4. Booking restaurants is difficult – If you want to visit some of the high-end, Michelin star restaurants, they are not necessarily easy to book. Many of the websites are in Japanese, don’t take online bookings and some don’t accept foreigners. It was fairly straightforward, however to get our hotel concierge to do the booking for us, though one sushi restaurant turned down our booking because we didn’t have a thorough enough knowledge of the culture and cuisine.DSC_4350
5. I wasn’t surprised how much I loved it – A contrast of modern and traditional, at once ‘other’ yet familiar, bright dazzling lights compared to simple beauty. Nature nestled in the big city, food so refined yet perfect in its simplicity…a place of contrast, and a place of beauty…it was no wonder that we fell in love with this unexpected place.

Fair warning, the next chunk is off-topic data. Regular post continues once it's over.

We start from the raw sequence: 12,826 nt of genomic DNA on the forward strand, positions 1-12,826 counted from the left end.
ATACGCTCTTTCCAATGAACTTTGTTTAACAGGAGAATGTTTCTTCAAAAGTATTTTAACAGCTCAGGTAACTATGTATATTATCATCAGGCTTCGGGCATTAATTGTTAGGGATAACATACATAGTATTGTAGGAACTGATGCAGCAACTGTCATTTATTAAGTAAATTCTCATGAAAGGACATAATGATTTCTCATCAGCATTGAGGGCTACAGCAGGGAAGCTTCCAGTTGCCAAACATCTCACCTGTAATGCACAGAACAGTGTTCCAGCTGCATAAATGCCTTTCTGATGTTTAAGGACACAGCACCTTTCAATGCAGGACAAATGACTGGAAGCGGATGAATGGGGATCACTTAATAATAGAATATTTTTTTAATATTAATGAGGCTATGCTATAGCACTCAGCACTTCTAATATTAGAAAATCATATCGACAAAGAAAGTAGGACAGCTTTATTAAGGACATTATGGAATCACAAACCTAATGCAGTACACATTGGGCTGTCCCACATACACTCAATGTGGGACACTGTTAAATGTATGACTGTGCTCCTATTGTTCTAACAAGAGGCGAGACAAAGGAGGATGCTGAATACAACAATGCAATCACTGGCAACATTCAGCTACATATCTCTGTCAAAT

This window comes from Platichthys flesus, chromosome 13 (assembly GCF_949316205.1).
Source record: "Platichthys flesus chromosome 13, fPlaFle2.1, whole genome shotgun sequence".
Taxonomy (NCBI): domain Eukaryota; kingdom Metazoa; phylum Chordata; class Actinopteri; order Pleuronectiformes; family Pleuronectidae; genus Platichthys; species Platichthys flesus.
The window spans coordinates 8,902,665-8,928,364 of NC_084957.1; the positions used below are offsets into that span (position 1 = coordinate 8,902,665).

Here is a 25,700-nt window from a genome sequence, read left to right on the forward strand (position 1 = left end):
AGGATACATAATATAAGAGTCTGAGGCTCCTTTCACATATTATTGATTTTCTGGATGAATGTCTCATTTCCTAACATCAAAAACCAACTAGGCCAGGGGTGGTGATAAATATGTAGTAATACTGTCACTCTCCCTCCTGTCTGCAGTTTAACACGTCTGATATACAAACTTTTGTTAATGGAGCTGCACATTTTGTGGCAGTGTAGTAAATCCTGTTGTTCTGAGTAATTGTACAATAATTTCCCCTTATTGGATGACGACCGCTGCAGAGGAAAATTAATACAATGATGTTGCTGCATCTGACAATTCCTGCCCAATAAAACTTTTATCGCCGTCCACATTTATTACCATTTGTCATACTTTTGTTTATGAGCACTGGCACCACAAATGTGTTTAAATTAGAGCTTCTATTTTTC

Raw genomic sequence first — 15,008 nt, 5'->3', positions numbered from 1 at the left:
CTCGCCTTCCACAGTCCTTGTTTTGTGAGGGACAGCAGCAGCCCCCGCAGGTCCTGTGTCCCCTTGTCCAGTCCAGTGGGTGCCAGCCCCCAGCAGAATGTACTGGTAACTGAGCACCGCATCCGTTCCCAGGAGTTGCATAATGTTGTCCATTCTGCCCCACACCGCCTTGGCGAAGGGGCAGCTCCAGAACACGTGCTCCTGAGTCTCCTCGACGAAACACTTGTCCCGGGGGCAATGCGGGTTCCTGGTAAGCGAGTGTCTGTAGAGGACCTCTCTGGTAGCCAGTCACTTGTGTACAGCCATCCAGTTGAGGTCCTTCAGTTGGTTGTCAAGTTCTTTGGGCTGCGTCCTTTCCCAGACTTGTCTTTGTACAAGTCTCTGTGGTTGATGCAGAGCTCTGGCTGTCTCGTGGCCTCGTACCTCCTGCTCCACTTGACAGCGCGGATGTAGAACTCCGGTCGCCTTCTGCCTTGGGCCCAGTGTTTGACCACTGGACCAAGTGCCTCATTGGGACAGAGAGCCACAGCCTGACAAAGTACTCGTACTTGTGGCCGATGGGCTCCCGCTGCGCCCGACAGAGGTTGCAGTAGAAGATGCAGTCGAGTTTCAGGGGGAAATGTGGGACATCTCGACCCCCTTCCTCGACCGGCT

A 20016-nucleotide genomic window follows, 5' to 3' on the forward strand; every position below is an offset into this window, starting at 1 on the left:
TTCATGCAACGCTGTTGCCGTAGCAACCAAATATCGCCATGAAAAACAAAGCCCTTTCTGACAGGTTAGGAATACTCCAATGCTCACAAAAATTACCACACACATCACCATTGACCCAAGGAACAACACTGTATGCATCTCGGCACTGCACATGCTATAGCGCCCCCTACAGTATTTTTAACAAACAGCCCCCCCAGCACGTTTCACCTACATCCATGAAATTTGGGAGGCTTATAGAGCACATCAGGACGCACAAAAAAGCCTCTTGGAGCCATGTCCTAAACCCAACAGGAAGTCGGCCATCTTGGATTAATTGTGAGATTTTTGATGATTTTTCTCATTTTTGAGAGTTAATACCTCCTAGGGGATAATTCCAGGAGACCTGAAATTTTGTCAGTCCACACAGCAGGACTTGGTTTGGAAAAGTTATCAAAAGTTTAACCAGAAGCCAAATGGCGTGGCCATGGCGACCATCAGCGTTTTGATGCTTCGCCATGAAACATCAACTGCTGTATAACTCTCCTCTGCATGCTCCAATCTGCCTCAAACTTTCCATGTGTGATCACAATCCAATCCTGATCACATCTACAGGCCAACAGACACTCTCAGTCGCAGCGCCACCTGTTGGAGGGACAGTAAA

Five Ways Japan Surprised Me

  • Love this post. I was told that it would be difficult to get around too before we went to Japan. But I think things have changed a lot recently. Most train station signs are written in Latin letters and quite a few people, especially the younger generation, speak English.

    We didn’t find it particularly expensive especially compared to London. I imagine that in comparison to Thailand it is though. When it comes to ATMS we used the 7/11 cash machines and had no problem. But we did meet a British girl who had just arrived and had trouble picking up money at the station. So we pointed her in the right direction.

    Yes you can find whacked if you are looking for it. But Japan has a diverse culture and there is so much more to it.